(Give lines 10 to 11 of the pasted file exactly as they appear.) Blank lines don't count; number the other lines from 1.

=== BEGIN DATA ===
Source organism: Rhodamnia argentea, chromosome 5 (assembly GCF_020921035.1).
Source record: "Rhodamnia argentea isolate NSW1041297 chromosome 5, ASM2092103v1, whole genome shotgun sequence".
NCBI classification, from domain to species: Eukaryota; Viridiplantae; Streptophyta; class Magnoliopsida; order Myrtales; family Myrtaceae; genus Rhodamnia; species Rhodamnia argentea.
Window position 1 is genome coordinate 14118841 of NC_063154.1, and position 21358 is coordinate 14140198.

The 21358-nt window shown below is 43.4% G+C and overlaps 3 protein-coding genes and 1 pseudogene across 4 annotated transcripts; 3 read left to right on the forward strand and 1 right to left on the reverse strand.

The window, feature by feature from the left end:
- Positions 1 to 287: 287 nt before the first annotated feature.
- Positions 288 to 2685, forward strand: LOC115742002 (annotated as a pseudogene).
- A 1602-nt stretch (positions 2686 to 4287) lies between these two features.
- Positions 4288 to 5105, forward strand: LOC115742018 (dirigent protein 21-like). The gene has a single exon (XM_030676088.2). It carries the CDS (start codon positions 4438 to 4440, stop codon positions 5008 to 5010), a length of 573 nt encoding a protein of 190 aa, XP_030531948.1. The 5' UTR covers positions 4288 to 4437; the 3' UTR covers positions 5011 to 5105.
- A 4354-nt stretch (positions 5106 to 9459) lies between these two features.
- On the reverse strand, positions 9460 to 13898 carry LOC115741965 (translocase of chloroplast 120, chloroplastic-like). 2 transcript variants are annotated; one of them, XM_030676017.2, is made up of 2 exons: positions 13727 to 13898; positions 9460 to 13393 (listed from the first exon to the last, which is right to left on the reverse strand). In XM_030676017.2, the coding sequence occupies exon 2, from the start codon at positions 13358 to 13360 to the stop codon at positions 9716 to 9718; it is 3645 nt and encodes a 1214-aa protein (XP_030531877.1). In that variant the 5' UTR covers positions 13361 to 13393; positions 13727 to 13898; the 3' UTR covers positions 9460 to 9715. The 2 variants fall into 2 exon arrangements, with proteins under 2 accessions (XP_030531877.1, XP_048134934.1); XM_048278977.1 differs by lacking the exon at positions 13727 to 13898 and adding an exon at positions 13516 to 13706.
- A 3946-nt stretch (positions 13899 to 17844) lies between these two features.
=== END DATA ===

- Positions 4288 to 5105, forward strand: LOC115742018 (dirigent protein 21-like). The gene has a single exon (XM_030676088.2). It carries the CDS (start codon positions 4438 to 4440, stop codon positions 5008 to 5010), a length of 573 nt encoding a protein of 190 aa, XP_030531948.1. The 5' UTR covers positions 4288 to 4437; the 3' UTR covers positions 5011 to 5105.
- A 4354-nt stretch (positions 5106 to 9459) lies between these two features.